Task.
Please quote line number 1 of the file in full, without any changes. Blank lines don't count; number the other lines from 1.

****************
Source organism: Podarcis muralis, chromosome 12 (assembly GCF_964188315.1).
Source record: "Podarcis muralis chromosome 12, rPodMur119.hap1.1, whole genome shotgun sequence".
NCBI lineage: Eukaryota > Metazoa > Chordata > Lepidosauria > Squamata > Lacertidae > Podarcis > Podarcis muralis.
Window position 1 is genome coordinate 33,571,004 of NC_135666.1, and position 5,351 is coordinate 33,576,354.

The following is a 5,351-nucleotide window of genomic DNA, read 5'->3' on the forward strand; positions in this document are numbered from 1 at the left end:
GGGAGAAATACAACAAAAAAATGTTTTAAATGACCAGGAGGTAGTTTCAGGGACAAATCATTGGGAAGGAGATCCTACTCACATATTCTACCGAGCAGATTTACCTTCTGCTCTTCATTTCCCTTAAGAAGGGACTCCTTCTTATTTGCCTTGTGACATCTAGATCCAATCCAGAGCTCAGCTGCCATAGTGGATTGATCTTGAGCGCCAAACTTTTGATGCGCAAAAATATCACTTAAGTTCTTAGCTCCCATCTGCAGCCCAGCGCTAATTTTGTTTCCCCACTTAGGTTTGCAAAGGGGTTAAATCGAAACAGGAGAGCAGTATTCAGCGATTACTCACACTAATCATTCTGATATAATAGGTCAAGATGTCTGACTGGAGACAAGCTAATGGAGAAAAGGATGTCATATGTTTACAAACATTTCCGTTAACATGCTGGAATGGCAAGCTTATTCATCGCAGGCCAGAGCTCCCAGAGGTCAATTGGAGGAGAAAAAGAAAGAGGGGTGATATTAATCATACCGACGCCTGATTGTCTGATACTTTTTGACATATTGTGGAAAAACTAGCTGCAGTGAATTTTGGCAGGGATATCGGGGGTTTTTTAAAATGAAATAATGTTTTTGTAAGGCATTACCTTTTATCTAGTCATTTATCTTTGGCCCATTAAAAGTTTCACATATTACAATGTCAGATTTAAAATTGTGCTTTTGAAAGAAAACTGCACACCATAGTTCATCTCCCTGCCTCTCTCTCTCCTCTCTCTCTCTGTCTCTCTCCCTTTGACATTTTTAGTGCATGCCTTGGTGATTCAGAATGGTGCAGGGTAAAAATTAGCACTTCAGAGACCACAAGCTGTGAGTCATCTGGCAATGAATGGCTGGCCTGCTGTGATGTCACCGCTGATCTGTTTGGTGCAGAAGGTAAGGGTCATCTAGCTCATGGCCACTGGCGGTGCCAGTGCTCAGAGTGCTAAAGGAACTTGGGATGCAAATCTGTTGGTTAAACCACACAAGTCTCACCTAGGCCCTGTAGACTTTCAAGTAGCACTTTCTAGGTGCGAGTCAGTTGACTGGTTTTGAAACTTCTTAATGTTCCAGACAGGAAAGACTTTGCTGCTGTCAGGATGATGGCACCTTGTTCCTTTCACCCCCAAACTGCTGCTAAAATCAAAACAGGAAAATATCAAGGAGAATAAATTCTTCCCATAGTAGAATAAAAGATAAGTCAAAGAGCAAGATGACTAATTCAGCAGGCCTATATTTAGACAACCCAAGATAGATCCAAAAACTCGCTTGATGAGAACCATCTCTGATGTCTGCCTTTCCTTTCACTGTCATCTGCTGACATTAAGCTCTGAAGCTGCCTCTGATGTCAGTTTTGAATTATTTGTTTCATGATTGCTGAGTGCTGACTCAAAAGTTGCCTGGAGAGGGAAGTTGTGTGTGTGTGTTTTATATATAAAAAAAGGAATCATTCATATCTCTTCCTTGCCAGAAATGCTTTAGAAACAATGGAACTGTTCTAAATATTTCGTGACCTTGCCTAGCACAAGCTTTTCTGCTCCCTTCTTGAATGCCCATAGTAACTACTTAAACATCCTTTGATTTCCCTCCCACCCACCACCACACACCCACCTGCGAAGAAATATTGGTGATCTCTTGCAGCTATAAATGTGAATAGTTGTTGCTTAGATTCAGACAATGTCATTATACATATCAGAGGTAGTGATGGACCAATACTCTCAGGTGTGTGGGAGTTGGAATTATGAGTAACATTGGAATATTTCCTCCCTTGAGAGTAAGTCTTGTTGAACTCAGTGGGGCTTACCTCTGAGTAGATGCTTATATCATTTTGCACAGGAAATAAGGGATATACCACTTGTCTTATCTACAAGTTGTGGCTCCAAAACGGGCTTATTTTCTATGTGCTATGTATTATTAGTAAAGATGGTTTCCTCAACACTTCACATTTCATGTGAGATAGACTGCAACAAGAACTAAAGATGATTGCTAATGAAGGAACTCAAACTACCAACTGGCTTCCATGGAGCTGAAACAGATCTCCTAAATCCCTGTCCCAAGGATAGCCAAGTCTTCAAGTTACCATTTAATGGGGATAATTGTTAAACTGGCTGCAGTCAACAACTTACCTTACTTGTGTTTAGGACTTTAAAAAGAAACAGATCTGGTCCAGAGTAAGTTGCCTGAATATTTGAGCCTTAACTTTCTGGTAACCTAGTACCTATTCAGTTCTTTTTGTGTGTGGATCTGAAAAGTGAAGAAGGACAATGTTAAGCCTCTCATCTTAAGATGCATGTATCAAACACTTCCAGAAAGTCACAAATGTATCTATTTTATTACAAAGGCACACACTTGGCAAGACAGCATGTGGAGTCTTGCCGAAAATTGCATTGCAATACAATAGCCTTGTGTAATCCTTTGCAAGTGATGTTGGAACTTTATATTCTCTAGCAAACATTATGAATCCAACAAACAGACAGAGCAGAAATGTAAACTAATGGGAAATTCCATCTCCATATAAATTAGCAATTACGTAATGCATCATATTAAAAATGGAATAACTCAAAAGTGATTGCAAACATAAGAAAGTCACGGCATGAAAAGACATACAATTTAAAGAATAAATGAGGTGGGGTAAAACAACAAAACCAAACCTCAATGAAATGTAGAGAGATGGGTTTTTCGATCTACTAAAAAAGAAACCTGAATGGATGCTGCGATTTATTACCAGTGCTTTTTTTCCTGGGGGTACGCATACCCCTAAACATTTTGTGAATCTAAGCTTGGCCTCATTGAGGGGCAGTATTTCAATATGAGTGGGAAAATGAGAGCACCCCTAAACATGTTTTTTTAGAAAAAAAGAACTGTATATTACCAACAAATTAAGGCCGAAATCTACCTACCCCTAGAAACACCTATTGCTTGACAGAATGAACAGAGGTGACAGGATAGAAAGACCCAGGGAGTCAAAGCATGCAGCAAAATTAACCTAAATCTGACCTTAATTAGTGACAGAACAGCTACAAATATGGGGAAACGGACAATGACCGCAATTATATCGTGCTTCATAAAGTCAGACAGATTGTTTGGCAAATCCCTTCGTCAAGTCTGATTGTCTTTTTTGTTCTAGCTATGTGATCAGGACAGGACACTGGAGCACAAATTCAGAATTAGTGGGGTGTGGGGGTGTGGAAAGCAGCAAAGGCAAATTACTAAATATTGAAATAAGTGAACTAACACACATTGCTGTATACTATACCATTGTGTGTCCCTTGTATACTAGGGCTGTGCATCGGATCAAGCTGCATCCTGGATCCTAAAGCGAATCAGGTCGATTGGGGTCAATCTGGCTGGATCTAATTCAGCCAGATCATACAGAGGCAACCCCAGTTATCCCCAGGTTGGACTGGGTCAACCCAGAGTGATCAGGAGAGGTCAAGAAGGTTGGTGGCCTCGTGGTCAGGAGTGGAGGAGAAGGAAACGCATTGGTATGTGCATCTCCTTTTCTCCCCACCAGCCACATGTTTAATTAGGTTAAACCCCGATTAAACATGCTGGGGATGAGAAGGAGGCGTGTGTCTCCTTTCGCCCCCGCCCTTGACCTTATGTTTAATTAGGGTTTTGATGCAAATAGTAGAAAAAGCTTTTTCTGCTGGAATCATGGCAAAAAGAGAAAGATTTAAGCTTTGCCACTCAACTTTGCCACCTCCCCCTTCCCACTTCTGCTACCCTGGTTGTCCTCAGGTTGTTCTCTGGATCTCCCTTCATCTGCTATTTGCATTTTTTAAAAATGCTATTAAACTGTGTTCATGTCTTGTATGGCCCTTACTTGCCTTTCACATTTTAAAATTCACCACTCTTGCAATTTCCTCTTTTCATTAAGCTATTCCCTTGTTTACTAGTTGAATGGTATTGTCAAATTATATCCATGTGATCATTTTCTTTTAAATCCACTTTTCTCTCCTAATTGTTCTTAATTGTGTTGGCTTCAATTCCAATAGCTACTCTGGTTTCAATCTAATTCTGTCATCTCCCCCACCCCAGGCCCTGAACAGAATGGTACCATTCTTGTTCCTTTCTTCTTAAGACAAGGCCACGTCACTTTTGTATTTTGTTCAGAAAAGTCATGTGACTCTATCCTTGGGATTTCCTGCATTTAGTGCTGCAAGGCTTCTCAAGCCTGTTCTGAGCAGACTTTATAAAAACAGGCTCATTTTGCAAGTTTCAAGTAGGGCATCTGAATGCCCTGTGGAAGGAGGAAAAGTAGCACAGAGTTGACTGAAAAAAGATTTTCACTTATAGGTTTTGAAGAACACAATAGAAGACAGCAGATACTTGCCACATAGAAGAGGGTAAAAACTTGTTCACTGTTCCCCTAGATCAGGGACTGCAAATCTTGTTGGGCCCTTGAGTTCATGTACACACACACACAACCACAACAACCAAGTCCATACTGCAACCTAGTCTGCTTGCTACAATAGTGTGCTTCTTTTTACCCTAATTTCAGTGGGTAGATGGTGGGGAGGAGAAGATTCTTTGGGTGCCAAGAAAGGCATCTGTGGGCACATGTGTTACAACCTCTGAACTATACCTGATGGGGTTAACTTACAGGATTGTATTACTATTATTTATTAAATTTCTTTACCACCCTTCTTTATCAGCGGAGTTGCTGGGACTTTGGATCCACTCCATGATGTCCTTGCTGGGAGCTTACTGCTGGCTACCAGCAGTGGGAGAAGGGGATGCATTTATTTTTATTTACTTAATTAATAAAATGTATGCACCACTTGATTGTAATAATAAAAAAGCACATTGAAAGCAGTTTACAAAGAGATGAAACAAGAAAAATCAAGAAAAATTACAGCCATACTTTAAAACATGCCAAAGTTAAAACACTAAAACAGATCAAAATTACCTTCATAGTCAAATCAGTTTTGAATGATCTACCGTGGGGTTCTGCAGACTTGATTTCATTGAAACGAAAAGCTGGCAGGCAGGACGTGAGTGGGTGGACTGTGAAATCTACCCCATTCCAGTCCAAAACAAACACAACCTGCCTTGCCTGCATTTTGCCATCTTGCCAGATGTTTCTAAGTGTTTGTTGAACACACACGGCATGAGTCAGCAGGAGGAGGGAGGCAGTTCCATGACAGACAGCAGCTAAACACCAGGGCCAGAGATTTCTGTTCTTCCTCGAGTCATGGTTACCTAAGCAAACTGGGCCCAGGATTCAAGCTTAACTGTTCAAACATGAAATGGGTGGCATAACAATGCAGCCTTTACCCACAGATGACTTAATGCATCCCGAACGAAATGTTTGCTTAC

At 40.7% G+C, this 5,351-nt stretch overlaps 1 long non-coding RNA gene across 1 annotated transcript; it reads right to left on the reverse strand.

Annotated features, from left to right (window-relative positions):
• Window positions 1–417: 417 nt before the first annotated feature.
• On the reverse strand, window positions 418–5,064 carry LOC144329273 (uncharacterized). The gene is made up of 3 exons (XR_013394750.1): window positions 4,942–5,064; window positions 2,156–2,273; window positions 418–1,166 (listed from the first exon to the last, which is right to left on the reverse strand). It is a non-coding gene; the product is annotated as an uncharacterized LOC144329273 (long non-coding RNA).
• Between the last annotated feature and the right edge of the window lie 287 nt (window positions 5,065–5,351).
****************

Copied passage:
Source organism: Podarcis muralis, chromosome 12 (assembly GCF_964188315.1).